I spent most of last week running around like a madman, trying to get tons of things done, because I knew that this week would be primary shot thanks to having my gallbladder removal surgery (aka cholecystectomy) scheduled for Monday, December 15th. It was to be performed laparoscopically, where they slide in the little wires and cameras and perform a limited number of incisions. I’m in favor of less incisions rather than more, of course.
So, Monday morning, Charlie dropped me off at Virginia Hospital Center. The surgery was scheduled for noon, which meant needing to check in no later than 10am. I was there a little early, but came prepared with my copy of Wuthering Heights, which Brook had told me I really needed to read. Check-in was painless, and I had a very nice nurse quickly get me into my little waiting room. She snapped on my wristband, then left me to my own devices for getting changed. Hospital gown technology hasn’t really advanced since my other hospital surgery back in September 1980 (an appendicetomy), it seems. They’re still ill-fitting and awkward at best. At least I got to get under the blankets after putting it on, and knocked out a good six chapters of the book before the anesthesiologist showed up.
Now, I have to say, the procedure of knocking someone out has certainly improved since 1980. I still remember having the old gas mask being put over my nose and mouth as I was wheeled down the hallway at the tender age of seven. Here, he injected something into my IV, we had a discussion about Wuthering Heights (or at least what I’d read so far), how he had one bad teacher experience dissuade him from an English Lit degree, and then suddenly I was in the recovery room. Well, that was fast. I don’t even recall getting sleepy.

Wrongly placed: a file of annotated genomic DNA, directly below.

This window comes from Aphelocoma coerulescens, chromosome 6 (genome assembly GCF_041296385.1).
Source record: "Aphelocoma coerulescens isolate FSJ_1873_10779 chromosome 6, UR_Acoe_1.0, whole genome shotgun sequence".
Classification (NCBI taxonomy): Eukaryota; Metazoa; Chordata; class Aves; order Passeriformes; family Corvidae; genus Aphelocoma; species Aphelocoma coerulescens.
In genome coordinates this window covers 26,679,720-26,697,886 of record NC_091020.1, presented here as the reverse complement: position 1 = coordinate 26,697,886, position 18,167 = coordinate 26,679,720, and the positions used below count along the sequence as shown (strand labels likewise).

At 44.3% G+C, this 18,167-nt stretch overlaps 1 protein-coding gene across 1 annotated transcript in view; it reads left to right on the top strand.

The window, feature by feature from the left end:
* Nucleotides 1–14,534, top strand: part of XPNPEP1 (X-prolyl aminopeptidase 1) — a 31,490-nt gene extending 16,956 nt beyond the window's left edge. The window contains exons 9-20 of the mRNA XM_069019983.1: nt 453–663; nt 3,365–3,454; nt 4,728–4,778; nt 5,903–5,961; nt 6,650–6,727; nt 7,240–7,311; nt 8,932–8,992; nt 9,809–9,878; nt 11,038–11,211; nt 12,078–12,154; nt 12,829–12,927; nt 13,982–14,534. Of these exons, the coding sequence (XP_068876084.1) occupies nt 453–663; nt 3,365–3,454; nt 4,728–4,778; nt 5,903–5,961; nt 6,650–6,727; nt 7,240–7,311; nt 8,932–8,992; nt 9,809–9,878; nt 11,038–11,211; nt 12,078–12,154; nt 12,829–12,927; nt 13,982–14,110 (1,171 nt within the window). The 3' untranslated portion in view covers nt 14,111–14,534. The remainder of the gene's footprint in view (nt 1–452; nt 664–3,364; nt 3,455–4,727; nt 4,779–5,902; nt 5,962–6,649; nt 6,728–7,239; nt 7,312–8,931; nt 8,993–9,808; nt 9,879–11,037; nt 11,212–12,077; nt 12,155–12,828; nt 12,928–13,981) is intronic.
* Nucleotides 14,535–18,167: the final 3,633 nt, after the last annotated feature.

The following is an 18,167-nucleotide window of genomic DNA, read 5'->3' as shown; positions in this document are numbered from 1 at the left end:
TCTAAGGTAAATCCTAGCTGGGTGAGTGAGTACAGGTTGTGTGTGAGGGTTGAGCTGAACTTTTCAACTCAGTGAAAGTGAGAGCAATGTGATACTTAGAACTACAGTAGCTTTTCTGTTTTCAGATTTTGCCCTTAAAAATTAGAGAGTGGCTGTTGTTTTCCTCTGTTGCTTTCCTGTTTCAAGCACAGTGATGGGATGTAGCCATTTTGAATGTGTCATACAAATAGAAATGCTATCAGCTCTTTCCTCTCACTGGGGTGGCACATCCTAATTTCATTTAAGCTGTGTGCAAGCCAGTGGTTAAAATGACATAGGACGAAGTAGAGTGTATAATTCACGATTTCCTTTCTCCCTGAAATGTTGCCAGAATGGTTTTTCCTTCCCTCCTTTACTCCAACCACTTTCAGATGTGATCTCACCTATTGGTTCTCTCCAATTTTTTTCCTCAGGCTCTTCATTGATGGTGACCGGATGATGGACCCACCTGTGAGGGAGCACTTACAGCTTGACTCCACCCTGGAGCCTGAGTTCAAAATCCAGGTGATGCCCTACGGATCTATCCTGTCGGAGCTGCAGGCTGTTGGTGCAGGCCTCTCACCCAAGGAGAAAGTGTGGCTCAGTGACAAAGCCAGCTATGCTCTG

My parents picked me up once I was good enough to leave, and brought me home until Charlie got off of work and headed back over. Since then, I’ve felt incredibly sore from around the bottom of my ribcage to my waist, which is really not that surprising. Percocet has helped a great deal, though, and aside from one unfortunate vomiting incident soon after I got home (but with no solid food in me, it really wasn’t that bad — just water, and no bile at all since my gallbladder is no more) it hasn’t been too bad. Although I must say that I am really glad that my super-hydrated state (I’m guessing from the IV?) has finally ended. It hasn’t been since those early days of marathon training (back when the common practice was to “drink until you slosh”) that I have had the distinct non-joy of having to pee ever thirty minutes. At least by around 3am it had slowed down to every 90 minutes, and finally returned to normality this afternoon.
Today? Just a lot of lying down on the couch, really. There are things I’d like to have done—read some books, played some games—but I’m only just starting to really get my energy back. I did watch a bunch of TV on the DVR, though; mostly shows that didn’t require too much concentration. (I whole-heartedly recommend Trader Joe’s Organic Split Pea soup, incidentally. As canned soups go it’s near the top of the list, and also very healthy to boot.) I was amused that Charlie got sucked into the season finale of Survivor: Gabon when I was watching it last night, though. Hee hee hee.
Best thing of all, though? My mom found this yesterday morning:
My sister Suzanne drew it for me when I was in the hospital back in 1980; she was only four years old at the time. I have it on the fridge, now.
I was originally hoping to be back out exercising and such next week, but now I am thinking that it was a bit of wishful thinking at my end. Hopefully before New Year’s? That would be nice. We shall see. I have a follow-up appointment with my surgeon on the 29th, and I suspect everything will be pretty clear by then one way or another. Right now all I’m focusing on is getting to take a shower tomorrow. That will be quite nice.